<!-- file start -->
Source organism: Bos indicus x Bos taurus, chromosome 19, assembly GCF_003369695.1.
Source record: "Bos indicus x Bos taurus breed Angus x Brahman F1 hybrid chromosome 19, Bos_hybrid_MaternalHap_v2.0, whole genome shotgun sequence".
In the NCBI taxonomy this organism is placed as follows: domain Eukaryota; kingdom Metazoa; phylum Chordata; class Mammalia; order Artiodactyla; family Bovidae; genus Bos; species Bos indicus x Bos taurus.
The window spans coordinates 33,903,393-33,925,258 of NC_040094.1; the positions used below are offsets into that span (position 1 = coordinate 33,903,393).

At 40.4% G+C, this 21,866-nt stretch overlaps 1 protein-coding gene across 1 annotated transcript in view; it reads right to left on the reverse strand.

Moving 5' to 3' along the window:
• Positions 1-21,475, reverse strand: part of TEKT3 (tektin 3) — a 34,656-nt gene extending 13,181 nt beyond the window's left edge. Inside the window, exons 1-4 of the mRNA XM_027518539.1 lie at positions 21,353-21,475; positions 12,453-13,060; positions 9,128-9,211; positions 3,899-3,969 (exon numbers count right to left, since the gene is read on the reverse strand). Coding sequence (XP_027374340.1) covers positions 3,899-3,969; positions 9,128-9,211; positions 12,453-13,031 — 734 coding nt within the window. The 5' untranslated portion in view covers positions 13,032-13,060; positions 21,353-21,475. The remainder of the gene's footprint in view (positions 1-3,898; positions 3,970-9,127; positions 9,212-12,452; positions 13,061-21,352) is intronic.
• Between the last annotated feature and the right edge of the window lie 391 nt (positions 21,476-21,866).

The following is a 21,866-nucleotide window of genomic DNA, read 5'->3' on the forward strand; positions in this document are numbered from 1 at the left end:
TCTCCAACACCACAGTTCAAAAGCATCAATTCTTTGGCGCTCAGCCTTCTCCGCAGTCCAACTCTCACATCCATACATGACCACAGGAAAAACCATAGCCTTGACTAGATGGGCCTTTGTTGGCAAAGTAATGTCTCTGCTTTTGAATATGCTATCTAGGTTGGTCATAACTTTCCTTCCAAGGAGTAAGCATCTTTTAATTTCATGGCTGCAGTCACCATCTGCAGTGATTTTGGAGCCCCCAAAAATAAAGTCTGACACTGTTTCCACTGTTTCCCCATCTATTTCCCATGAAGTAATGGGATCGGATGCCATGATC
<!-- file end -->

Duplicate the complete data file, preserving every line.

Source organism: Bos indicus x Bos taurus, chromosome 19, assembly GCF_003369695.1.
Source record: "Bos indicus x Bos taurus breed Angus x Brahman F1 hybrid chromosome 19, Bos_hybrid_MaternalHap_v2.0, whole genome shotgun sequence".
In the NCBI taxonomy this organism is placed as follows: domain Eukaryota; kingdom Metazoa; phylum Chordata; class Mammalia; order Artiodactyla; family Bovidae; genus Bos; species Bos indicus x Bos taurus.
The window spans coordinates 33,903,393-33,925,258 of NC_040094.1; the positions used below are offsets into that span (position 1 = coordinate 33,903,393).

At 40.4% G+C, this 21,866-nt stretch overlaps 1 protein-coding gene across 1 annotated transcript in view; it reads right to left on the reverse strand.

Moving 5' to 3' along the window:
• Positions 1-21,475, reverse strand: part of TEKT3 (tektin 3) — a 34,656-nt gene extending 13,181 nt beyond the window's left edge. Inside the window, exons 1-4 of the mRNA XM_027518539.1 lie at positions 21,353-21,475; positions 12,453-13,060; positions 9,128-9,211; positions 3,899-3,969 (exon numbers count right to left, since the gene is read on the reverse strand). Coding sequence (XP_027374340.1) covers positions 3,899-3,969; positions 9,128-9,211; positions 12,453-13,031 — 734 coding nt within the window. The 5' untranslated portion in view covers positions 13,032-13,060; positions 21,353-21,475. The remainder of the gene's footprint in view (positions 1-3,898; positions 3,970-9,127; positions 9,212-12,452; positions 13,061-21,352) is intronic.
• Between the last annotated feature and the right edge of the window lie 391 nt (positions 21,476-21,866).

The following is a 21,866-nucleotide window of genomic DNA, read 5'->3' on the forward strand; positions in this document are numbered from 1 at the left end:
TCTCCAACACCACAGTTCAAAAGCATCAATTCTTTGGCGCTCAGCCTTCTCCGCAGTCCAACTCTCACATCCATACATGACCACAGGAAAAACCATAGCCTTGACTAGATGGGCCTTTGTTGGCAAAGTAATGTCTCTGCTTTTGAATATGCTATCTAGGTTGGTCATAACTTTCCTTCCAAGGAGTAAGCATCTTTTAATTTCATGGCTGCAGTCACCATCTGCAGTGATTTTGGAGCCCCCAAAAATAAAGTCTGACACTGTTTCCACTGTTTCCCCATCTATTTCCCATGAAGTAATGGGATCGGATGCCATGATC